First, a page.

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The Breeze Blows Better For Some

LONG BEACH, Calif.—To hear the competitors tell it, nobody in the world is the right size to sail the RS:X board, the new Olympic windsurfer.

Ben Barger of Tampa, Fla. has won all five races in this final weekend of Southern California’s US Sailing Olympic Pre-Trials for eight of the 11 Olympic classes, but he had a harder time doing so Friday.

“I had my work cut out for me,” Barger said. “These other guys are all quicker than me in a breeze.”

That would include Seth Besse of Guilford, Conn., who was second in all three of Friday’s races.

“I’m a good 25 pounds heavier than him,” said Besse, who scales 185. “That’s a big advantage for him until the wind hits 12 knots. At 15 to 18 we’re pretty close, and at 20 I’m a lot faster.”

The wind picked up to 11 to 14 knots on the second day of Pre-Trials for trhe RS:Xs and the 470s that sailed on an outer course with perhaps a bit more breeze.

At the other end of the scale is Nancy Rios of Cocoa, Fla., all 117 pounds of her, who has now won three of four of the women’s races but has worked herself hard pumping the sail—the standard style in this class, especially when the wind is light. Afterward she needed a massage from Sean Hunt, a masseuse hired by US Sailing just for the windsurfers.

Rios noted that when it’s light the women have to work harder because “the boys have bigger sails and were able to plane more. I’d like to switch for one day.”

“I’d like to switch [bodies] with her,” Barger said.

He’s thinking ahead to the 2008 Olympic sailing at Qingdao, China, where the wind is notoriously light.

Besse said, “The guys who won [in the recent test regatta] in China weren’t over 130 pounds.”

In the 470s, Stuart McNay of Chestnut Hill, Mass. and crew Graham Biehl of San Diego moved well away from the pack with two firsts and a second for a 10-point lead with six of 10 races completed.

But the good news for several sailors was being able to discard their worst finishes after five races. That and scores of 3-1-2 for the day jumped one of the leading female teams, Amanda Clark of Shelter Island, N.Y. and crew Sarah Mergenthaler, Harvey Cedars, N.J., into a second-place tie with Erin Maxwell and Isabelle Kinsolving in combined scoring. Clark and Mergenthaler suffered a 13-point score for jumping the start line in the second race Thursday.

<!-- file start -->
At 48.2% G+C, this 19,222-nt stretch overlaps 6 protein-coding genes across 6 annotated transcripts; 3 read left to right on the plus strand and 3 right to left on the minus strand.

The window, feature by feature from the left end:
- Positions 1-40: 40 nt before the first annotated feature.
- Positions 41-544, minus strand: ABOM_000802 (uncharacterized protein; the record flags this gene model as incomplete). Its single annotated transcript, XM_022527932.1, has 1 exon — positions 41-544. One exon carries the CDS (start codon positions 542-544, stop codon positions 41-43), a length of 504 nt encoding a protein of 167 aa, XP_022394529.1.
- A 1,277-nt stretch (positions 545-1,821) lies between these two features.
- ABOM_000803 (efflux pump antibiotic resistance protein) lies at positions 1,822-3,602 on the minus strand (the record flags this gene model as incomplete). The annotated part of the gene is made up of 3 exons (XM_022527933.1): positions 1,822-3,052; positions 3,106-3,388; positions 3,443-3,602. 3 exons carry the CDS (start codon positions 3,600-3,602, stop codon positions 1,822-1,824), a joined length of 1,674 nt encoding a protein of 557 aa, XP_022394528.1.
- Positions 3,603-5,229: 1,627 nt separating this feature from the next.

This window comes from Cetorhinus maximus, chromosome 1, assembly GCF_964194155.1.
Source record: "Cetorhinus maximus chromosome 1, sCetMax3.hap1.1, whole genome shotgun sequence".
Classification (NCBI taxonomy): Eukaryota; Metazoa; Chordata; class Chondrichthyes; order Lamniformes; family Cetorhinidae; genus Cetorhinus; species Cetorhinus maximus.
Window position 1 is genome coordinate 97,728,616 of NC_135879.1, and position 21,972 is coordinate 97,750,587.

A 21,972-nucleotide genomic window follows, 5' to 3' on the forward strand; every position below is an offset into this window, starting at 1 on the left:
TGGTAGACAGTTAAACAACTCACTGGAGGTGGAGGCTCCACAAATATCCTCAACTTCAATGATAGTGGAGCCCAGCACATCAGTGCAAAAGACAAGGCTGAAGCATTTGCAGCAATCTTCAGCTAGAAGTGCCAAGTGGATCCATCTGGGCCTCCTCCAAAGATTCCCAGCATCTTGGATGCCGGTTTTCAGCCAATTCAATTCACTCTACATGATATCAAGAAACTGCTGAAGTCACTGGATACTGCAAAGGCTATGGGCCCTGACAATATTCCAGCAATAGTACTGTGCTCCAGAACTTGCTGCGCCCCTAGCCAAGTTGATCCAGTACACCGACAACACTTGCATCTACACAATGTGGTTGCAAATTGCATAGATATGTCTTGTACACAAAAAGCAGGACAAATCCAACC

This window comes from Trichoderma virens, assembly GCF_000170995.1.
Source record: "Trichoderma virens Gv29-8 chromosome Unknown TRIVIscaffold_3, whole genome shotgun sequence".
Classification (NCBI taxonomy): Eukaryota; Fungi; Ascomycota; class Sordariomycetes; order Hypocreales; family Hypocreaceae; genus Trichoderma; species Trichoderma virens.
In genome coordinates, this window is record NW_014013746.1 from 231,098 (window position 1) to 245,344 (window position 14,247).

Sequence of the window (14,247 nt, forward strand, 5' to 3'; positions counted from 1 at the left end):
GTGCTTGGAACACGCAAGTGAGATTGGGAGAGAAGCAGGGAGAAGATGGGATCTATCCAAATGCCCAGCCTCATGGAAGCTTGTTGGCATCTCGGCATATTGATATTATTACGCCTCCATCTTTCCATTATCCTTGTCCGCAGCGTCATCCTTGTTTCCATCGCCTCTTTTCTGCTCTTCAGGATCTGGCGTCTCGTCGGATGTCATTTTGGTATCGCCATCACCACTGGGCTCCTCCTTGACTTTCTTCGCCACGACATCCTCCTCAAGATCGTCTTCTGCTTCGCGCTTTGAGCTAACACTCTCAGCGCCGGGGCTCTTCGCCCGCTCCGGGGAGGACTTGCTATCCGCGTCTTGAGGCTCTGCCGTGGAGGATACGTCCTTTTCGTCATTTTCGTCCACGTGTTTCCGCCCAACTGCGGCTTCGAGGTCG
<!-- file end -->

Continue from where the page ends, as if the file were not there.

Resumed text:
“Not having that helped things,” Clark said. “Today was a lot of fun. They gave us a long course that let the boats spread out.”

Clark and Mergenthaler placed 11th in this year’s women’s 470 Worlds. “I like where we are in our campaign right now,” Clark said.

Not liking where they are as much are one of America’s stronger Olympic prospects, the team of Mikee Anderson and crew David Hughes of San Diego. They didn’t sail Thursday because Anderson had an economics test at USC, from where he’ll graduate in December. Their day was 7-3-3, leaving them ninth overall with only four races left to make a run.

“I hadn’t been in a boat for seven weeks,” Anderson said, “and we were really hurting mentally. I’m drained after exams.”

Their worst moments were when their topping left dropped the spinnaker pole “three or four times” on one downwind leg, allowing four boats to pass them.

The background of Friday’s racing was a line of yellow smoke from a massive inland desert fire that obscured the mountains and blew offshore down the San Pedro Channel, opposite from the onshore sea breeze from the southwest. The fire has claimed the lives of four firefighters and destroyed several homes

The 470s are sailing out of the US Sailing Center while the RS:Xs are based at Alamitos Bay Yacht Club down the street.

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This entry was posted on Monday, October 30th, 2006 at 8:52 am and is filed under Main Stories. You can follow any responses to this entry through the RSS 2.0 feed. You can skip to the end and leave a response. Pinging is currently not allowed.

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